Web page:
#LetTheGirlsPlay: Taylor Noelle Finds Opportunities in the Unexpected
Subscribe to Taste of Country on
Taylor Noelle’s music comes with California flavor, although more and more the 20-year-old is embracing Southern culture. Colbie Calliat, Gwen Stefani and Tori Kelly answer the “sounds like” question, but this talented singer-songwriter is starting to make use of the resources around her.
If you’d have told 17-year-old Taylor Noelle she’d have a new EP and burgeoning career in a country music town, she probably would have done that thing teenage girls do when they are so not amused with your jokes.
“I was a real angst-y teen,” she says, laughing when asked if moving to Music City from Los Angeles during her senior year of high school was challenging.
"Of course I met my current boyfriend within two weeks of moving,” Noelle says, “and now I have an EP out. So okay, Dad, you’re right. Fine!"
“It was a couple of months before we were moving, but we knew we were moving,” she recalls, smiling as she begins a story that exemplifies her “angst.” “I was being such a priss. I was kind of tearing up but also just like — this is in public mind you, this is in an airport with my family — totally ignoring them, and on my phone and doing my best to have the cattiest retorts ever. And my dad is finally like, ‘Taylor, what are you doing?’”
And then came the meltdown. Tears and wishes she could stay, go to homecoming, graduate with friends … her father tried to reassure her that the move would be good for her music, and who knows? Maybe she’d find true love? Noelle wasn’t having any of it.
“Of course I met my current boyfriend within two weeks of moving,” the Belmont University student says with a wide smile, “and now I have an EP (Out of My System, available on Spotify) out, so okay, Dad, you’re right. Fine!”
“Dad” is Charles Esten, star of ABC’s Nashville (now on CMT), and the move came so he could begin filming the new show. When asked when things turned around for her, Noelle says it was the day the plane landed and she drove to a new home that had four casseroles waiting on the kitchen table, cooked fresh by their new neighbors.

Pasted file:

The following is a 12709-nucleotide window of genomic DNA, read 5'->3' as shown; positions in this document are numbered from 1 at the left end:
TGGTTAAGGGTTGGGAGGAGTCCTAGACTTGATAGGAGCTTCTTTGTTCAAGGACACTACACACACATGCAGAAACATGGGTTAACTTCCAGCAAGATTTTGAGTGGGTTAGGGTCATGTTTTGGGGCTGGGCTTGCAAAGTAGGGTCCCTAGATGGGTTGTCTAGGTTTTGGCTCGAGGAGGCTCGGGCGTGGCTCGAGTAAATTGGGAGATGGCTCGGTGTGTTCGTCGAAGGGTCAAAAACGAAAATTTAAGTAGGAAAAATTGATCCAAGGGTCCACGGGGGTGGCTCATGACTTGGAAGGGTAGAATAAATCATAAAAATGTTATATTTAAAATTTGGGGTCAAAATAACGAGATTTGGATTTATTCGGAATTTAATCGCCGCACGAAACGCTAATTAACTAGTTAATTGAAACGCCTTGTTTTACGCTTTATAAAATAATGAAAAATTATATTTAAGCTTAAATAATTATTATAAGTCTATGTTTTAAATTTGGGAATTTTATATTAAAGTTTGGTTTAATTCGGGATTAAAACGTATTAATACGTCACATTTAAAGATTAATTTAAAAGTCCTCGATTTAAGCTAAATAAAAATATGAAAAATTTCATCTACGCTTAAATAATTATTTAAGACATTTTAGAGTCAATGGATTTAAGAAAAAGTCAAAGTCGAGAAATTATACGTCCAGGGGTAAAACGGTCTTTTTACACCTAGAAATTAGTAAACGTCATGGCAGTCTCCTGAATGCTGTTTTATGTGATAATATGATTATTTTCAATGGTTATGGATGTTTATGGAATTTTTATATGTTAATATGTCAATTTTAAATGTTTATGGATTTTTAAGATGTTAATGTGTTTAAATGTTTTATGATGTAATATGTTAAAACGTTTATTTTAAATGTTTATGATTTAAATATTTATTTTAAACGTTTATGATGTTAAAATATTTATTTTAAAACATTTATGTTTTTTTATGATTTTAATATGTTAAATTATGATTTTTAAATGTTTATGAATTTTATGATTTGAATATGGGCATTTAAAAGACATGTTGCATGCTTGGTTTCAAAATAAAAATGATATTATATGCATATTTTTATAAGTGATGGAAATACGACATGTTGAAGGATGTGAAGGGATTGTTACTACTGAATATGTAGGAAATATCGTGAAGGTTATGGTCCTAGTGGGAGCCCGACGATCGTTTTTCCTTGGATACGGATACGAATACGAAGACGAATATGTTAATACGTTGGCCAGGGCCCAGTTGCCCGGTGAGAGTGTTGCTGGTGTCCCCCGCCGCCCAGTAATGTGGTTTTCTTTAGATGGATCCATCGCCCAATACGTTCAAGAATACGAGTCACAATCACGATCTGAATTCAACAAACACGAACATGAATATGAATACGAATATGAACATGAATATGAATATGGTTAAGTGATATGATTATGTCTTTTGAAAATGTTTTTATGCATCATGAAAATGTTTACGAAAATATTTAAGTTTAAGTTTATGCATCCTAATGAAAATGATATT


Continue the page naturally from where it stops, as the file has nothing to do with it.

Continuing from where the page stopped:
“Before we moved, I was not having it, but then we got here and it was the nicest people I ever met,” she recalls. “I totally didn’t believe it until I was here, but Southern hospitality is so real.”
Subscribe to Taste of Country on
Noelle has always been surrounded by artists who sharpen their craft at a very high level. There are few more competitive music colleges than Belmont, but this honors student (near-perfect ACT and SAT scores) didn’t let the reputation scare her away. What’s she’s found is that while everyone wants to “win,” her classmates also want her to succeed. It’s the same mentality of Song Suffragettes and the weekly #LetTheGirlsPlay shows. There you’ll find female artists helping female artist with the idea being that a collective is more powerful than any one voice, even a voice as unique as Noelle’s.
“Too Good” is the first song on Out of My System, but “Won’t Waste My Time” is her signature moment. At the bridge she slows down and goes after lilting high notes. Her voice is forever fluttering, like a butterfly blowing across a California beach.
A love song about said boyfriend called “Covers Me” and a ballad about unrequited love called “I Fall” are more traditionally structured, moments of calm on a moody project that relies on inventive melodies.
Is it a country EP? Does it matter?
“I don’t want to pick a genre that will really box me in,” Noelle insists. “I think that genres are really tough nowadays unless you’re very very defined in what you are.”
Simply put, she’s young and recognizes that committing to a genre before she’s ready is dangerous. Also, she didn’t grow up country. Carole King and Stevie Nicks are two of her biggest influences. “Too Good,” she says, could be a sister song to Elle King‘s “Ex’s & Oh’s.”
With more time left at Belmont and a commitment to Music City, Noelle admits Nashville’s greatest export is starting to influence her, and she welcomes it. At just 20 she doesn’t have a crystal clear definition of who she is, but she’s getting close.